are different.  Before a patent can be granted, a patent search must
be conducted.  This search covers all of the prior art that might be
similar to the patent being applied for.  The patent has to
distinguish itself from these prior patents in a non-trivial way.

The problem with software patents is that algorythms haven't been
patentable until about 9 years ago, but the prior art not archived by
the patent office covers nearly 10 million staff-years of invention. 
You have 60 years of prior art, and millions of programmers and
software developers ranging from students and hobbiests to full-time
professionals with PhD degrees.  But none of their contributions exist
in the archives being searched during the application for a patent.

The problem is that there is no watch-dog to make sure that these
archives are searched before a new patent is granted.  It's entirely
possible and legal to mine some great idea out of a public archive
such as a usenet newsgroup not covered by Google, or a mailing list
not covered by Google, patent the idea, file a lawsuit against IBM,
Microsoft, or some other company with huge pockets, demanding $1
billion in damages, then suppress as inadmissible, the very archive
from which the patented device was "stolen".  After a few preliminary
motions, you get a settlement offer for a few $million, and this fuels
and even more frantic "feeding frenzy".

The Kodak vs. Sun case was a perfect example of why software patents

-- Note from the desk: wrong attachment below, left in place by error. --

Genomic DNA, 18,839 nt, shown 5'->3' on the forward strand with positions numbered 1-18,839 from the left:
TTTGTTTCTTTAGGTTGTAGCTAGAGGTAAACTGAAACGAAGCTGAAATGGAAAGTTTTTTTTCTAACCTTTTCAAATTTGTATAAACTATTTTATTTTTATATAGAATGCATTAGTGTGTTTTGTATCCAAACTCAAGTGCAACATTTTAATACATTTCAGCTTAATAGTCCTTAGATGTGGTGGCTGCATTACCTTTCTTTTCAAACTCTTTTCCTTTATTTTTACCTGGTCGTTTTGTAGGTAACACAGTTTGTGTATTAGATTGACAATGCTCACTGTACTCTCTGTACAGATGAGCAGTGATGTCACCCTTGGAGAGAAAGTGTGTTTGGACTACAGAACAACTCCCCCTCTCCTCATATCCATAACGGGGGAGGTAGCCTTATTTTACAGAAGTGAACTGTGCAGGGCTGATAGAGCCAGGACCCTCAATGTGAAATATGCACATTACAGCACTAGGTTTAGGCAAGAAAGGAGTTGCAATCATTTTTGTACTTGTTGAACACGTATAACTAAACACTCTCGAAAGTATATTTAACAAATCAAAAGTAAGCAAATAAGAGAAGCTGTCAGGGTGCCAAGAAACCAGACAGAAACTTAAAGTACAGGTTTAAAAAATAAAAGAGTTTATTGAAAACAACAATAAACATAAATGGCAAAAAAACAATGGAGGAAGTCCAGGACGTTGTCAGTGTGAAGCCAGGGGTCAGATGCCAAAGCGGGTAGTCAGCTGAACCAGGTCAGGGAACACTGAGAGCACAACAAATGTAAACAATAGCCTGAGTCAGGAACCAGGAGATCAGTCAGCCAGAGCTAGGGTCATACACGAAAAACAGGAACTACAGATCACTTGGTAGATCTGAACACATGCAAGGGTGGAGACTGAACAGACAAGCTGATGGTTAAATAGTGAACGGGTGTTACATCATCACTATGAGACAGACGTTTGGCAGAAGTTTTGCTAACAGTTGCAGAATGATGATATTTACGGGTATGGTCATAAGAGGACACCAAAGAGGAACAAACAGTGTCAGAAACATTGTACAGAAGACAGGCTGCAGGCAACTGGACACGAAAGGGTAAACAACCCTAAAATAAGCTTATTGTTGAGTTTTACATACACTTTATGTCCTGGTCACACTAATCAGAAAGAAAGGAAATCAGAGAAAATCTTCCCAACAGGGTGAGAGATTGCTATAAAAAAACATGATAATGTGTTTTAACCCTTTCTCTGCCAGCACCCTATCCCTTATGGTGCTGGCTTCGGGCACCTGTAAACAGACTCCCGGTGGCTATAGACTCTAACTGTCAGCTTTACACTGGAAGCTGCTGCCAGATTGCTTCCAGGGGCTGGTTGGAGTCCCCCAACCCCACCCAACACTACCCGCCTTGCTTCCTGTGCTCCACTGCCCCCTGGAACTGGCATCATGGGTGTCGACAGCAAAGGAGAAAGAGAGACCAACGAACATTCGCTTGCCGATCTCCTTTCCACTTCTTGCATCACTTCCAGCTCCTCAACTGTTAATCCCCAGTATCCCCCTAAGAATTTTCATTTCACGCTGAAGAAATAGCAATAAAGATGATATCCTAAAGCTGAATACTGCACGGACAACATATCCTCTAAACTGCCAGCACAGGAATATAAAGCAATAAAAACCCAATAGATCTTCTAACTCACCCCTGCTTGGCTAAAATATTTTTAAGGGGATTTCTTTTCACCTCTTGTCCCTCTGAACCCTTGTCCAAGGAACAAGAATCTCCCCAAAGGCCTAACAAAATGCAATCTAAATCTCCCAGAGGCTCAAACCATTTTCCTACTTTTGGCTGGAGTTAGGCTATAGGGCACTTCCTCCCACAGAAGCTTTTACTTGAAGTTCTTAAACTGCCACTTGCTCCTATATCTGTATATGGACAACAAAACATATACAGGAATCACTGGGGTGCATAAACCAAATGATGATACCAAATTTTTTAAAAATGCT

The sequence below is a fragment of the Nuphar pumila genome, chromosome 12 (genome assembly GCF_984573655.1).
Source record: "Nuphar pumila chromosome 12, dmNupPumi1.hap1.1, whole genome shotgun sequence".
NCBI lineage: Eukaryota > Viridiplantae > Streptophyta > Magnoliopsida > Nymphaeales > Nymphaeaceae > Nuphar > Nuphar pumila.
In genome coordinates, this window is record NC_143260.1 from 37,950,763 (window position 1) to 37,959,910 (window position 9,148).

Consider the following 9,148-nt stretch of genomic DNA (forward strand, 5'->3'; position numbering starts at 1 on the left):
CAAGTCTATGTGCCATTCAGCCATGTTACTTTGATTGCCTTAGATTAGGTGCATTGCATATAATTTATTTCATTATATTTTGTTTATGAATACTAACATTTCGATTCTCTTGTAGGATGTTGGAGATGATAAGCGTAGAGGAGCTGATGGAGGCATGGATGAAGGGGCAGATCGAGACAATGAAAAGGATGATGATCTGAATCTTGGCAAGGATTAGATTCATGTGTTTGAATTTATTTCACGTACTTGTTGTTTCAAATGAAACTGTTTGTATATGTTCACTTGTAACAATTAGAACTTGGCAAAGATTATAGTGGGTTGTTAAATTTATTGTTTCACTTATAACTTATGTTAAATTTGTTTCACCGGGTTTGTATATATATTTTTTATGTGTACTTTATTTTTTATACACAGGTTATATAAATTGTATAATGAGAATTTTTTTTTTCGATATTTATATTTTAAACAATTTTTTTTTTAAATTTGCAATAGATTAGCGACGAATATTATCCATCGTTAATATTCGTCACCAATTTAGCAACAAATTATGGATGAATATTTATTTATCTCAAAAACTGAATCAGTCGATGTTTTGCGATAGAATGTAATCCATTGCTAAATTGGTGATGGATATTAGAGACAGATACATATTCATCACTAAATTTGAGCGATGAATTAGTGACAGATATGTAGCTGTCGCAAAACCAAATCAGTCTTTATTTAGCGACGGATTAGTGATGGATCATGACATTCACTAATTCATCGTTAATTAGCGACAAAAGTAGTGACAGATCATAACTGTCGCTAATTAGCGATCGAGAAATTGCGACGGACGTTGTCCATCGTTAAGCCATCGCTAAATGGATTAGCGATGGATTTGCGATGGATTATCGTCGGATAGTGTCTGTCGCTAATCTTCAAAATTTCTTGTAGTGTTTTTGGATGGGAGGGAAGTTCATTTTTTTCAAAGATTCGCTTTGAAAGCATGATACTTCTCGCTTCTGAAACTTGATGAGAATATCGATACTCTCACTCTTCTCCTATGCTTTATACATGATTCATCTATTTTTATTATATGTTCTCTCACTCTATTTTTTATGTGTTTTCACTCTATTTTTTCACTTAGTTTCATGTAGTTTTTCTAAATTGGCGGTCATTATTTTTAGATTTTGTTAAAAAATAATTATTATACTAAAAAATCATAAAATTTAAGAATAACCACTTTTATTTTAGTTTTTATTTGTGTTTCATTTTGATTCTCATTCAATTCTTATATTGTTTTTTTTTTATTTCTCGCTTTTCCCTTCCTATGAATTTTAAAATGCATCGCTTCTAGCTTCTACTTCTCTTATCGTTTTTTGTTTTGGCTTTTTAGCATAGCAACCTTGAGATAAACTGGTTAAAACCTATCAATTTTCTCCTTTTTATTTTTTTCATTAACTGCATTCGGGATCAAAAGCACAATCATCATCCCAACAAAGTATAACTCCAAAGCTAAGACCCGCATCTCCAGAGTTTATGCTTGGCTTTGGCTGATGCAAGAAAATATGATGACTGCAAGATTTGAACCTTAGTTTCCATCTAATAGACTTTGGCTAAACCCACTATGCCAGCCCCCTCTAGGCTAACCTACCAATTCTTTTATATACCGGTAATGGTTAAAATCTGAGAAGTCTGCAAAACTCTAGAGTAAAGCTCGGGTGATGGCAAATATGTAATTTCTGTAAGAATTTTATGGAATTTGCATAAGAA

are such a terrible idea.  The prospect of protecting, for 20 years,
some device that was first published 20 year ago, simply because the
archive doesn't "legally exist", just creates a rediculous series of
opportunities for scams and hustles.

Software patents are way too easy to get, way to too easy to defend
through obstruction of justice, and way too easy to exploit. 
Fundamentally, there might be some patents that might have been
legitimate - such as RSA encryption or Limpel-Ziv-Welch compression,
but these are the very rare exceptions.  Most of these software
"devices" are more like trying to patent a recipe in a cookbook.

Software development is both science and art, and should be treated as
such.  This is why copyright licenses were implemented in 1977.   The
problem has been that we have this "nondisclosure disclosure" abuse of
copyright law.  The binary code is copyrighted, but then the source
code and the reverse engineering - the understanding of "how" it
works, has been protected under trade secret laws - simply because it
is almost trivial to create new artistic expressions of the same core

The big problem now is that you have about 3 billion lines of code,
including much of it Open Source, which is not being checked as "prior
art" before granting a patent.

The current implementation of patent law, as it has been implemented
by the current patent office structure has became little more than a
"free-for-all", with little regard for original creators.  It's the
biggest "property grab" the United States Cavalry drove the Indians
from the plains and the southwest onto reservations in the deserts of
Arizona, New Mexico, and Colorado.

Rex Ballard